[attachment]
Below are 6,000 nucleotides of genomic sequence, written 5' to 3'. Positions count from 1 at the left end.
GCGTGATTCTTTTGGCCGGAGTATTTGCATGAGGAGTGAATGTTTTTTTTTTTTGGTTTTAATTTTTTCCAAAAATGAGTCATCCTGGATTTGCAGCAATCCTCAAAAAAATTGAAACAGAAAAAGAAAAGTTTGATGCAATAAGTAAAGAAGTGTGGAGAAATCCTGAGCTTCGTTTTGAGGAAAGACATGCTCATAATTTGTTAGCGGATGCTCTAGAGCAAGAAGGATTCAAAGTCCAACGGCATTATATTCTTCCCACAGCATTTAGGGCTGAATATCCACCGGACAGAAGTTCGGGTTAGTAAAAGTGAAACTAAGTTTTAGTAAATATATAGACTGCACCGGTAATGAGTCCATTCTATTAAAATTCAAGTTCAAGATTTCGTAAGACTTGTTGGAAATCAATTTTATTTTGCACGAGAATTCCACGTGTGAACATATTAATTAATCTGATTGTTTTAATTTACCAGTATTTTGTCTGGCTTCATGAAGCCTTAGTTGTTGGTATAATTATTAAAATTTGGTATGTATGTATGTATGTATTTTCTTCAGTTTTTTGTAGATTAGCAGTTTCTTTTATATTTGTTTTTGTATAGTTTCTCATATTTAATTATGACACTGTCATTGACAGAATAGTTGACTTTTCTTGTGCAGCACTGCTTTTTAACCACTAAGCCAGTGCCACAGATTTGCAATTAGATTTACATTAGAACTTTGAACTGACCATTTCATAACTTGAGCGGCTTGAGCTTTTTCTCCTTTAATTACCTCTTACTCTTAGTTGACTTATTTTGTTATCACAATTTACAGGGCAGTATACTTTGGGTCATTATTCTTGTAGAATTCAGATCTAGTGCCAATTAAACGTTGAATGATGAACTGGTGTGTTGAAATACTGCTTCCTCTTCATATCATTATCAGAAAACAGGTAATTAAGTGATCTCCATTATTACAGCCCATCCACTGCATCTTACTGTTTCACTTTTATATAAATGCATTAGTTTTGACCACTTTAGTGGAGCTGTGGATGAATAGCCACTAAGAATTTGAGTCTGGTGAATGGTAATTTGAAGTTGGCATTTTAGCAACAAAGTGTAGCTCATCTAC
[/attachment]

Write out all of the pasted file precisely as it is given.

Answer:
Below are 6,000 nucleotides of genomic sequence, written 5' to 3'. Positions count from 1 at the left end.
GCGTGATTCTTTTGGCCGGAGTATTTGCATGAGGAGTGAATGTTTTTTTTTTTTGGTTTTAATTTTTTCCAAAAATGAGTCATCCTGGATTTGCAGCAATCCTCAAAAAAATTGAAACAGAAAAAGAAAAGTTTGATGCAATAAGTAAAGAAGTGTGGAGAAATCCTGAGCTTCGTTTTGAGGAAAGACATGCTCATAATTTGTTAGCGGATGCTCTAGAGCAAGAAGGATTCAAAGTCCAACGGCATTATATTCTTCCCACAGCATTTAGGGCTGAATATCCACCGGACAGAAGTTCGGGTTAGTAAAAGTGAAACTAAGTTTTAGTAAATATATAGACTGCACCGGTAATGAGTCCATTCTATTAAAATTCAAGTTCAAGATTTCGTAAGACTTGTTGGAAATCAATTTTATTTTGCACGAGAATTCCACGTGTGAACATATTAATTAATCTGATTGTTTTAATTTACCAGTATTTTGTCTGGCTTCATGAAGCCTTAGTTGTTGGTATAATTATTAAAATTTGGTATGTATGTATGTATGTATTTTCTTCAGTTTTTTGTAGATTAGCAGTTTCTTTTATATTTGTTTTTGTATAGTTTCTCATATTTAATTATGACACTGTCATTGACAGAATAGTTGACTTTTCTTGTGCAGCACTGCTTTTTAACCACTAAGCCAGTGCCACAGATTTGCAATTAGATTTACATTAGAACTTTGAACTGACCATTTCATAACTTGAGCGGCTTGAGCTTTTTCTCCTTTAATTACCTCTTACTCTTAGTTGACTTATTTTGTTATCACAATTTACAGGGCAGTATACTTTGGGTCATTATTCTTGTAGAATTCAGATCTAGTGCCAATTAAACGTTGAATGATGAACTGGTGTGTTGAAATACTGCTTCCTCTTCATATCATTATCAGAAAACAGGTAATTAAGTGATCTCCATTATTACAGCCCATCCACTGCATCTTACTGTTTCACTTTTATATAAATGCATTAGTTTTGACCACTTTAGTGGAGCTGTGGATGAATAGCCACTAAGAATTTGAGTCTGGTGAATGGTAATTTGAAGTTGGCATTTTAGCAACAAAGTGTAGCTCATCTAC